SanJ, please pardon my ignorance and misunderstanding.  That is what I am on the board to cure - as well as my curiosity.   :)

Do you think that antidepressants would be used a lot less if the BTD became "endemic"?
Posted by: AKArtlover, Friday, January 14, 2011, 5:36pm; Reply: 21
I'm wondering if these women are low on EPA/DHA and other essentials. I thought I read somewhere that the development of the fetus needs a significant amount of these, perhaps all those have been used up in some women. I know Krill oil made a significant enhancement to my brain chemistry.

Interesting san j.

Blessings on your work.
Posted by: Easy E, Monday, August 8, 2011, 12:34pm; Reply: 22
I think its good to try the simplest approach to heal first, like using eating right and exercising and living right.  What is unfortunate is that by the time most people are being treated, they are in a VERY bad place, to the point where they need immediate action in treatment.  I am a counselor in an inpatient psychiatric hospital.

As treatment progresses, I believe people should wean off of psych meds as they incorporate a healthy lifestyle into their lives.  

The placebo effect can have a negative action also...people can believe they need a certain med and believe they will never function without it.  People can believe and cause their own symptoms as well as mentally producing better health. I took Zoloft for anxiety in later high school and college years.  I thought i needed this med to not have anxiety.

A good doctor will think less meds or no meds are best.

I read a story of a person who died believing they only had a certain amount of time to live, the patient saw info on his chart while the doctor was handling it, thinking his cancer was terminal.  The real fact was that the cancer had gone into remission, and he thought he was dying of cancer, and died soon after. On autopsy, no cancer or symptoms presented.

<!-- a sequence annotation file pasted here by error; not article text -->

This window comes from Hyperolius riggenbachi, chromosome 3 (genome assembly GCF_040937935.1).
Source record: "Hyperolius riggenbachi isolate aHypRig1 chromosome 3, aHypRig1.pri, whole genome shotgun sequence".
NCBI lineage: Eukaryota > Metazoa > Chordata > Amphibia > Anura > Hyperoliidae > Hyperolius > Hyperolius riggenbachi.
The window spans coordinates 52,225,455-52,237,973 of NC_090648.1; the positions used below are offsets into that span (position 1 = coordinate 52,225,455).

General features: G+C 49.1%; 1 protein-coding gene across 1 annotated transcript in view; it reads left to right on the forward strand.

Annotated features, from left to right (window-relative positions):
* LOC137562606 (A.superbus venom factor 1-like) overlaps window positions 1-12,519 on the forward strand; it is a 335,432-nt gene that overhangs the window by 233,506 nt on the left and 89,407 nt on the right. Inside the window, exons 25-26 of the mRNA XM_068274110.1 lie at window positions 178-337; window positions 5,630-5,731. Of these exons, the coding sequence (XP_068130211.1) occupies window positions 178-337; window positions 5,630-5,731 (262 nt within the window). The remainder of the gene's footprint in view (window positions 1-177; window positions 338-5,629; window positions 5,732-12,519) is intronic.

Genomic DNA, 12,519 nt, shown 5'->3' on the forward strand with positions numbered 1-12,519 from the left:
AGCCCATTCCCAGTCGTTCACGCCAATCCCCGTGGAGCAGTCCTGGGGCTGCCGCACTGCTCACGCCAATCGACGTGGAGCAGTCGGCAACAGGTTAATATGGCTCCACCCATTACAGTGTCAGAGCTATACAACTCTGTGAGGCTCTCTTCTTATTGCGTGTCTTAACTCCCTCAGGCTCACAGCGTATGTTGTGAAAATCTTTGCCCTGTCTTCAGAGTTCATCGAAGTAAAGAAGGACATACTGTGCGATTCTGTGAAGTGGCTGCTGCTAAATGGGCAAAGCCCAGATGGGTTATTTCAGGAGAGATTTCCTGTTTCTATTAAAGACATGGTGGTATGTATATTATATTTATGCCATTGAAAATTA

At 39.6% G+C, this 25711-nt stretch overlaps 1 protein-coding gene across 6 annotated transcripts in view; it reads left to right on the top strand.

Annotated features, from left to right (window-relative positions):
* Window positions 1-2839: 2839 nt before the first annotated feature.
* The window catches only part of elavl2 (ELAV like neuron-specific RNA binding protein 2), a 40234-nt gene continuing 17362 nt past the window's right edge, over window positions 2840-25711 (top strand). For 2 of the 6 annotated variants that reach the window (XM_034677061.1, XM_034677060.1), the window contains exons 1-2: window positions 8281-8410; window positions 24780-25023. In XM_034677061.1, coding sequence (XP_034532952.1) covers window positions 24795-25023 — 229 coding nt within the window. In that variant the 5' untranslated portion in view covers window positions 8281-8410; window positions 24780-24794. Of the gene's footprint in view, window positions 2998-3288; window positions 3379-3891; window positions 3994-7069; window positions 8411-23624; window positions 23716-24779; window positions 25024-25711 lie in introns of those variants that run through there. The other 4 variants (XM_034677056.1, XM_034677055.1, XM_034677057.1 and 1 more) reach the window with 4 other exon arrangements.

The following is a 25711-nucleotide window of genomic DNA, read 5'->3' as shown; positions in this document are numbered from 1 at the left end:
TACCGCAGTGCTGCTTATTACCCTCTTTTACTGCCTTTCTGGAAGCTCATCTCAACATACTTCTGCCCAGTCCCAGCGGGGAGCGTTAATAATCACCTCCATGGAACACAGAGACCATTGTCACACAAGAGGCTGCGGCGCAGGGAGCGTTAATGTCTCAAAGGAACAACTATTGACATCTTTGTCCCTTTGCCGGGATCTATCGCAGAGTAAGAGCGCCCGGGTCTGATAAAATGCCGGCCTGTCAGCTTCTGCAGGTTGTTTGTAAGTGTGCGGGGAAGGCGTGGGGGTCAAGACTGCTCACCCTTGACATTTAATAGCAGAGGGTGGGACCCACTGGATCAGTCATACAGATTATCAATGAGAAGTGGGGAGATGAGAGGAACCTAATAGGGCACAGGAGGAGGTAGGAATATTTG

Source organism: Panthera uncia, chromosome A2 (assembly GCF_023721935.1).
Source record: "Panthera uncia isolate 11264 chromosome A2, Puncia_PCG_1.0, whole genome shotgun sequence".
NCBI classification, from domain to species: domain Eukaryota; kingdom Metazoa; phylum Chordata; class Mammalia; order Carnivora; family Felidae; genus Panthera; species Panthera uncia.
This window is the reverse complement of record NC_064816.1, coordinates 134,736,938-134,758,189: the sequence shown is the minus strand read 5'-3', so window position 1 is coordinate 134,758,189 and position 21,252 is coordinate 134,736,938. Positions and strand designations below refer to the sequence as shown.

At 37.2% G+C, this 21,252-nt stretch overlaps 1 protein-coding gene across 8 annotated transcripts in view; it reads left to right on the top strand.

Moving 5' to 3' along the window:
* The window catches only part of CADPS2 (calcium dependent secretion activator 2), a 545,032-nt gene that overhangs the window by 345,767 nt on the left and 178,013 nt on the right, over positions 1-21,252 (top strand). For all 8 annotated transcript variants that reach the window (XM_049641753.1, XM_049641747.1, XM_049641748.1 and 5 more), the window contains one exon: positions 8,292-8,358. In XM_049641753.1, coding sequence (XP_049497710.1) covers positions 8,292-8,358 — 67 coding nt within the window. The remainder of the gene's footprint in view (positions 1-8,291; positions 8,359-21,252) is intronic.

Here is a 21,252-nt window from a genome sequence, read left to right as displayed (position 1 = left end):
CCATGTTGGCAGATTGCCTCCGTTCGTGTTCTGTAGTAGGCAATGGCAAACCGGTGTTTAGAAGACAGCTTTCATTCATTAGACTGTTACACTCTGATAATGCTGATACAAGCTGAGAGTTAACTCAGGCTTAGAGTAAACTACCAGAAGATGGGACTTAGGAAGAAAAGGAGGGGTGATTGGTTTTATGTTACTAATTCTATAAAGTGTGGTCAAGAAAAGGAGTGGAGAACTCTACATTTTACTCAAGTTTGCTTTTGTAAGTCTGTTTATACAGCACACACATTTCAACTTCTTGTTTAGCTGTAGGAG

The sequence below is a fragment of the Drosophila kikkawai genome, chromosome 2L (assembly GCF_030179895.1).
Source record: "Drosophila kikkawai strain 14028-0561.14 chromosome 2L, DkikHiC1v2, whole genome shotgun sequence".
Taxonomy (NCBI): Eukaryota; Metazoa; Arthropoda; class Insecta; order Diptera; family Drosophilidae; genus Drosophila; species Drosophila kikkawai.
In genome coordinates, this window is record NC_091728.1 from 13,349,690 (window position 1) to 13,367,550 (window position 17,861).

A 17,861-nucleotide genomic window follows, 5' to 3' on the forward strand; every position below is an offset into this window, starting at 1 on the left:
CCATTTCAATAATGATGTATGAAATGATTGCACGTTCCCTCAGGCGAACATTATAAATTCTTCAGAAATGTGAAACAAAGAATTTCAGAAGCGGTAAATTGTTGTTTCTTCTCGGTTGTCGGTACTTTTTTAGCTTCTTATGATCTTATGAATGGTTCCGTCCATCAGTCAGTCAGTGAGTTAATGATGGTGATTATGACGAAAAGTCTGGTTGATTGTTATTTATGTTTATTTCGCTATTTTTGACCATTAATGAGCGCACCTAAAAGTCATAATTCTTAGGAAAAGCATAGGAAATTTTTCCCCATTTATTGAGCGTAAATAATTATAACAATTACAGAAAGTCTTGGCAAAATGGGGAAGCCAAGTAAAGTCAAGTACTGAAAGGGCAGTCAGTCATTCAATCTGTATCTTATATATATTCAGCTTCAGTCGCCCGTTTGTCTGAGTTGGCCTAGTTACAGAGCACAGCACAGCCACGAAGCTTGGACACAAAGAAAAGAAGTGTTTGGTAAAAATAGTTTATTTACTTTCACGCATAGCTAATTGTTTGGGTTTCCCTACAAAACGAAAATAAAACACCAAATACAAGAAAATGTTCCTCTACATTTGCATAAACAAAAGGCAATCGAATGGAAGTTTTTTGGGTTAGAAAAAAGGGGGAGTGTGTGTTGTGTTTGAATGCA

Posted by: Amazone I., Saturday, August 13, 2011, 6:42am; Reply: 23
as long as we undergo acceptance of being estimated by others and popping into dependancies, we're prone to become *depressed*.. better said sous-pressed ;)
As long we do agree  and make other peoples opinions to ours, we will be *de-sous-and whaterev... but-pressed*...so far.. ...Paul you see the dilemma... as long as I'm not willing to see what's about my true feelings and work on myselve/self.... I'll be in need of *whatever*....

Louise Hay and Christiane Beerlandt are a fine options.... dito Dr. John Sarno ;) ;D...and alsmost my beloved Don Miguel Ruiz and his beautiful and effectful programs,
ahem yup... and perhaps if you've a little time...c'mon come overhere and we're going to talk togethere ;) ;D...a bit ... :D

Easy E... your description fits wonderfully....(clap)(ok)(smarty) it's all about *loosing and making new agreements*.... take care in what you're going to identify and be aware about your own patterns....in awareness lays the fact for changes .....(sunny)
Posted by: Goldie, Sunday, August 14, 2011, 2:26am; Reply: 24
I better say up front that I am not addressing real placebo issues.. just meandering.. around the word..

Would I be wrong to say, that placebo is as effective as is proving a drug that did not work?  like turning the tablets the other way??

If I thought all placebo effects where to my detriment or my advantage, then even BTD foods could be misleading.. IT IS only when I try something long enough that I can 'make' proof of anything.  For me BTD works to make me better.. but not more profitable??

The only way I can prove a negative is by trying what I know against what I expect.. often I am surprized.. like: Walnuts are good.. Almonds??? .. but almonds in chocolate is ok???? same with Hazelnuts.. ????   but when they are bitter I spit them out...


Posted by: Kim, Sunday, August 14, 2011, 2:40pm; Reply: 25
Quoted from AKArtlover
I'm wondering if these women are low on EPA/DHA and other essentials. I thought I read somewhere that the development of the fetus needs a significant amount of these, perhaps all those have been used up in some women. I know Krill oil made a significant enhancement to my brain chemistry.

Interesting san j.

Blessings on your work.


May I ask what brand of krill oil do you take and how much do you take each day?
Print page generated: Wednesday, September 3, 2014, 12:58am